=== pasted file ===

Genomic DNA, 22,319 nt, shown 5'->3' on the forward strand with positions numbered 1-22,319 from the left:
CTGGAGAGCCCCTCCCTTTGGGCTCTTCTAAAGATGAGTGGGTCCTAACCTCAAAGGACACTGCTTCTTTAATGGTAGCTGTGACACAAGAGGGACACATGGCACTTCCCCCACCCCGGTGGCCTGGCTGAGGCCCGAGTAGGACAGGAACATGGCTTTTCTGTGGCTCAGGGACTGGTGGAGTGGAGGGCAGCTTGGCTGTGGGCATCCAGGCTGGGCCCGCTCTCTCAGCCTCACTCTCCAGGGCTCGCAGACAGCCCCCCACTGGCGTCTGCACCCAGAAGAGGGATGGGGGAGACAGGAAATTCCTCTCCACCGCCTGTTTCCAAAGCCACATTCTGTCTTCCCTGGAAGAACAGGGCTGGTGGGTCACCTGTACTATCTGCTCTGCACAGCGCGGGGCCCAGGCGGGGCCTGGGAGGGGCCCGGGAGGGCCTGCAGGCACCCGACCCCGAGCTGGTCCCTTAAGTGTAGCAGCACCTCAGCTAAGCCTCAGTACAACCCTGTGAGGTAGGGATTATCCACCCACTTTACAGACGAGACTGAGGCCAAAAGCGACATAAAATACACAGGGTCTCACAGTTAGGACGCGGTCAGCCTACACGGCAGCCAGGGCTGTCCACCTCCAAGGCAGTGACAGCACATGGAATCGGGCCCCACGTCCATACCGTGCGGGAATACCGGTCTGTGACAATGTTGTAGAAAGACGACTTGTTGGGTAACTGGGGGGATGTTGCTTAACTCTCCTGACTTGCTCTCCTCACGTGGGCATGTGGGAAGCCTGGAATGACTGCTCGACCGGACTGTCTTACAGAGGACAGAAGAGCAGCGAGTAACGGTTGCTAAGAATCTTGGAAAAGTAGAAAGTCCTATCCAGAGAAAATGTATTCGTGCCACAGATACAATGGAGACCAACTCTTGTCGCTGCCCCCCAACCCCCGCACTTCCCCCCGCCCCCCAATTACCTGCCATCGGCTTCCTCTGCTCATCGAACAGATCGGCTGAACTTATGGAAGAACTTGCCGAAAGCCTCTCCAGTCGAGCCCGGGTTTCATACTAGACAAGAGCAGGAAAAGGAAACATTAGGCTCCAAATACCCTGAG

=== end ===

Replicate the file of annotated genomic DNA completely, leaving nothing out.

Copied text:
Genomic DNA, 22,319 nt, shown 5'->3' on the forward strand with positions numbered 1-22,319 from the left:
CTGGAGAGCCCCTCCCTTTGGGCTCTTCTAAAGATGAGTGGGTCCTAACCTCAAAGGACACTGCTTCTTTAATGGTAGCTGTGACACAAGAGGGACACATGGCACTTCCCCCACCCCGGTGGCCTGGCTGAGGCCCGAGTAGGACAGGAACATGGCTTTTCTGTGGCTCAGGGACTGGTGGAGTGGAGGGCAGCTTGGCTGTGGGCATCCAGGCTGGGCCCGCTCTCTCAGCCTCACTCTCCAGGGCTCGCAGACAGCCCCCCACTGGCGTCTGCACCCAGAAGAGGGATGGGGGAGACAGGAAATTCCTCTCCACCGCCTGTTTCCAAAGCCACATTCTGTCTTCCCTGGAAGAACAGGGCTGGTGGGTCACCTGTACTATCTGCTCTGCACAGCGCGGGGCCCAGGCGGGGCCTGGGAGGGGCCCGGGAGGGCCTGCAGGCACCCGACCCCGAGCTGGTCCCTTAAGTGTAGCAGCACCTCAGCTAAGCCTCAGTACAACCCTGTGAGGTAGGGATTATCCACCCACTTTACAGACGAGACTGAGGCCAAAAGCGACATAAAATACACAGGGTCTCACAGTTAGGACGCGGTCAGCCTACACGGCAGCCAGGGCTGTCCACCTCCAAGGCAGTGACAGCACATGGAATCGGGCCCCACGTCCATACCGTGCGGGAATACCGGTCTGTGACAATGTTGTAGAAAGACGACTTGTTGGGTAACTGGGGGGATGTTGCTTAACTCTCCTGACTTGCTCTCCTCACGTGGGCATGTGGGAAGCCTGGAATGACTGCTCGACCGGACTGTCTTACAGAGGACAGAAGAGCAGCGAGTAACGGTTGCTAAGAATCTTGGAAAAGTAGAAAGTCCTATCCAGAGAAAATGTATTCGTGCCACAGATACAATGGAGACCAACTCTTGTCGCTGCCCCCCAACCCCCGCACTTCCCCCCGCCCCCCAATTACCTGCCATCGGCTTCCTCTGCTCATCGAACAGATCGGCTGAACTTATGGAAGAACTTGCCGAAAGCCTCTCCAGTCGAGCCCGGGTTTCATACTAGACAAGAGCAGGAAAAGGAAACATTAGGCTCCAAATACCCTGAG